Exact theorems for excited state DFT

Ground-state density-functional theory involves finding the ground-state (GS) density of a system of interacting electrons through the number-conserving minimisation of the Levy constrained search46 energy functional, \({E}_{{\rm{LL}}}[\rho ,{v}_{{\rm{ext}}}]\). Such minimisation is with respect to the density, \(\rho ({\bf{r}})\), and for a given external potential, \({v}_{{\rm{ext}}}({\bf{r}})\), where

$$\begin{array}{c}{E}_{{\rm{L}}{\rm{L}}}[\rho ,{v}_{{\rm{e}}{\rm{x}}{\rm{t}}}]\\ =\int d{\bf{r}}\,{v}_{{\rm{e}}{\rm{x}}{\rm{t}}}({\bf{r}})\rho ({\bf{r}})+\mathop{min}\limits_{\psi \to \rho }\langle \psi |\hat{T}+{\hat{V}}_{ee}|\psi \rangle \\ =\int d{\bf{r}}\,{v}_{{\rm{e}}{\rm{x}}{\rm{t}}}({\bf{r}})\rho ({\bf{r}})+{F}_{{\rm{L}}{\rm{L}}}[\rho ]\,.\end{array}$$

Here, \(\hat{T}\) is the electron kinetic energy operator, \({\hat{V}}_{ee}\) is the electron-electron interaction operator, and \({F}_{{\rm{LL}}}[\rho ]\) is the minimum of \(\langle \hat{T}+{\hat{V}}_{ee}\rangle \) provided that the state \(|\psi \rangle \) produces the density \(\rho ({\bf{r}})\). Now, for some external potential \({v}_{{\rm{ext}}}({\bf{r}})\), we may denote the kth excited state, energy and density by \(|{\psi }_{k}\rangle \), \({E}_{k}\) and \({\rho }_{k}({\bf{r}})\), respectively. Furthermore, we may assume that, for the same or a different external potential \({v{\prime} }_{{\rm{ext}}}({\bf{r}})\), there exists a stationary state \(|\psi {\prime} \rangle \) producing the same density \({\rho }_{k}({\bf{r}})\), but such that

$$\langle \psi {\prime} |\hat{T}+{\hat{V}}_{ee}|\psi {\prime} \rangle < \langle {\psi }_{k}|\hat{T}+{\hat{V}}_{ee}|{\psi }_{k}\rangle \mathrm{}.$$

Then, necessarily,

$${F}_{{\rm{LL}}}[{\rho }_{k}({\bf{r}})]\ne \langle {\psi }_{k}|\hat{T}+{\hat{V}}_{ee}|{\psi }_{k}\rangle ,$$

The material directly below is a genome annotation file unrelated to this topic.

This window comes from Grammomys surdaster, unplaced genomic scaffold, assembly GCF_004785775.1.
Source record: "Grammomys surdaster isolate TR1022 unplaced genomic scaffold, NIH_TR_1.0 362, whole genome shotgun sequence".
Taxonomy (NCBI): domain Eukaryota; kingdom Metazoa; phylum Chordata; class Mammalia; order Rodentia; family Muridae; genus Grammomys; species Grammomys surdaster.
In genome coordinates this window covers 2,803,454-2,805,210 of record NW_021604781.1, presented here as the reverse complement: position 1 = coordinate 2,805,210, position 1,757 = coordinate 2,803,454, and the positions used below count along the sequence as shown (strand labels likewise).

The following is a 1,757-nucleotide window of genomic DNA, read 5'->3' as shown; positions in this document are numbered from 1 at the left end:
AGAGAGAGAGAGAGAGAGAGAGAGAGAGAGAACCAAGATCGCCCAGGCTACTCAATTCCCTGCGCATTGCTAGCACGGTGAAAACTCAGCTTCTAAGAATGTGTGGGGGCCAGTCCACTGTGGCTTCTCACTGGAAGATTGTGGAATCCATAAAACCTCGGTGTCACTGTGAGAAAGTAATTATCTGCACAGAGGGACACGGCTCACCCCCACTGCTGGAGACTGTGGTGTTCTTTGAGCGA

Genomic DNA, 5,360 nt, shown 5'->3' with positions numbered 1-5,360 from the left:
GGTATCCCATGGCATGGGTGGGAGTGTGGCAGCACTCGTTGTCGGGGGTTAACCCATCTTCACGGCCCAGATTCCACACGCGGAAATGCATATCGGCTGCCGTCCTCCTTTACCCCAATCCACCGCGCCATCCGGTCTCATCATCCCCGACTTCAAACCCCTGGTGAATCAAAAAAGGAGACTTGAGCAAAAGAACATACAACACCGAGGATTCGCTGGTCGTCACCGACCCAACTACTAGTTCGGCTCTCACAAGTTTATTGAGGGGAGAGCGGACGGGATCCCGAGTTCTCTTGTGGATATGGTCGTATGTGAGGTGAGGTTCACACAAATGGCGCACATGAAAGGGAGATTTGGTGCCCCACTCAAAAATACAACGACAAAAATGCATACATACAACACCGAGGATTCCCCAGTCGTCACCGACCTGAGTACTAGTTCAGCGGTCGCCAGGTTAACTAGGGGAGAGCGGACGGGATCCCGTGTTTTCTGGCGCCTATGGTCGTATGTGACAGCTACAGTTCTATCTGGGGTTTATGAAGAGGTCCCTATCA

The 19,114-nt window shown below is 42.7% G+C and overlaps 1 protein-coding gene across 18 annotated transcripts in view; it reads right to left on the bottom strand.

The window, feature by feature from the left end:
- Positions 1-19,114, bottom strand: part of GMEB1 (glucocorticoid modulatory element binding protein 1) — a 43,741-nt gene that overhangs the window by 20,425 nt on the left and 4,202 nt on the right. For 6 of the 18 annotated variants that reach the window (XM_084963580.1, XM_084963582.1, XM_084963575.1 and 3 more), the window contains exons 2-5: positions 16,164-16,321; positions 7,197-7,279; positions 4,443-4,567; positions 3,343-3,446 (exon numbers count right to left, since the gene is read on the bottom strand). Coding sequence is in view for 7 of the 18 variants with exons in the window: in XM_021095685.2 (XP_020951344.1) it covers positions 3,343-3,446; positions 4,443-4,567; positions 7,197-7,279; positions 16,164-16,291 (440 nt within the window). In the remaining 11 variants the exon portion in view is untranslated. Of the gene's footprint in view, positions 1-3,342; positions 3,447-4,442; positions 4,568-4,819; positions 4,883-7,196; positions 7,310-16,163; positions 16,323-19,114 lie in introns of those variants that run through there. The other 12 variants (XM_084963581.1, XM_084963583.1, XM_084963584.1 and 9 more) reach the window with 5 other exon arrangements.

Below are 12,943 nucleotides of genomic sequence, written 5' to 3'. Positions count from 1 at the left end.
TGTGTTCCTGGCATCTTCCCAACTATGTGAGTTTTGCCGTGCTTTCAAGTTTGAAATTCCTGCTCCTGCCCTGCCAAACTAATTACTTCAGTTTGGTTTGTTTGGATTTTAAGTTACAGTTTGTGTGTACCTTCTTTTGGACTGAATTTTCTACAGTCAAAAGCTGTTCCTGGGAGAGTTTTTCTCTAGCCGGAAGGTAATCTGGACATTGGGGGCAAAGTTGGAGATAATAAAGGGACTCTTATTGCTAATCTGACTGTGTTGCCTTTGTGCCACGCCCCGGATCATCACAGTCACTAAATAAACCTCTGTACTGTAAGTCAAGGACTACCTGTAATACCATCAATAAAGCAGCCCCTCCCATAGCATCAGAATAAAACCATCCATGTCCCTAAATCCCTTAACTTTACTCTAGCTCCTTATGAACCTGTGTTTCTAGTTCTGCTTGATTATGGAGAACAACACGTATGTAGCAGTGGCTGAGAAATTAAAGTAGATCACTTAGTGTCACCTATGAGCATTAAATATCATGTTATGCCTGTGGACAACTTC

and consequently,

$${E}_{{\rm{LL}}}[{\rho }_{k},{v}_{{\rm{ext}}}]\ne {E}_{k}\mathrm{}.$$

This leads us to an important result, shown by Perdew and Levy in ref. 6, namely that a stationary excited state will correspond to a local density minimum of \({E}_{{\rm{LL}}}[\rho ,{v}_{{\rm{ext}}}]\) if and only if, for any external potential, there is no other stationary state that gives the same density and yields a lower value for \(\langle \hat{T}+{\hat{V}}_{ee}\rangle \).

In an alternate approach to this7,47, the first excited-state energy of a system subject to an external potential \({v}_{{\rm{ext}}}({\bf{r}})\) can be found by minimising, with respect to density \(\rho ({\bf{r}})\), the functional

$${E}_{1}[\rho ,{v}_{{\rm{ext}}}]=\int d{\bf{r}}\,{v}_{{\rm{ext}}}({\bf{r}})\rho ({\bf{r}})+{F}_{1}[\rho ,{v}_{{\rm{ext}}}\mathrm{]}.$$

Here, \({F}_{1}[\rho ,{v}_{{\rm{ext}}}]\) is a bifunctional defined as

$${F}_{1}[\rho ,{v}_{{\rm{ext}}}]=\mathop{{\rm{\min }}}\limits_{\{\begin{array}{c}\langle \psi |{\psi }_{0}\rangle \mathrm{=0,}\\ \psi \to \rho \end{array}\}}\langle \psi |\hat{T}+{\hat{V}}_{ee}|\psi \rangle ,$$

where the minimisation of \(\langle \hat{T}+{\hat{V}}_{ee}\rangle \) is to be performed over states \(|\psi \rangle \), which yield the density \(\rho ({\bf{r}})\) and are orthonormal to the ground state, \(|{\psi }_{0}\rangle \), of the external potential, \({v}_{{\rm{ext}}}({\bf{r}})\). Foundational justifications for numerous time-independent excited-state DFT schemes48,49 including \(\varDelta \)SCF28, TOCIA50, and OCDFT51 have been developed on the basis of this approach.

Remarkably, if the external potential is Coulombic, namely if, for a number of M nuclei, it has the form

$${v}_{{\rm{ext}}}({\bf{r}})=\mathop{\sum }\limits_{\alpha \mathrm{=1}}^{M}\frac{-{Z}_{\alpha }}{|{\bf{r}}-{{\bf{R}}}_{\alpha }|},$$

where the αth nucleus with charge \({Z}_{\alpha }\) is located at \({{\bf{R}}}_{\alpha }\), then two different stationary states in the presence of the same or different external potential cannot have the same density52. In other words, the stationary-state density uniquely specifies the stationary state and the external potential. In this situation, as shown in ref. 52, one can, in principle, omit the \({v}_{{\rm{ext}}}\) dependence of \({F}_{1}\) and find the first excited state density \({\rho }_{1}({\bf{r}})\) by minimising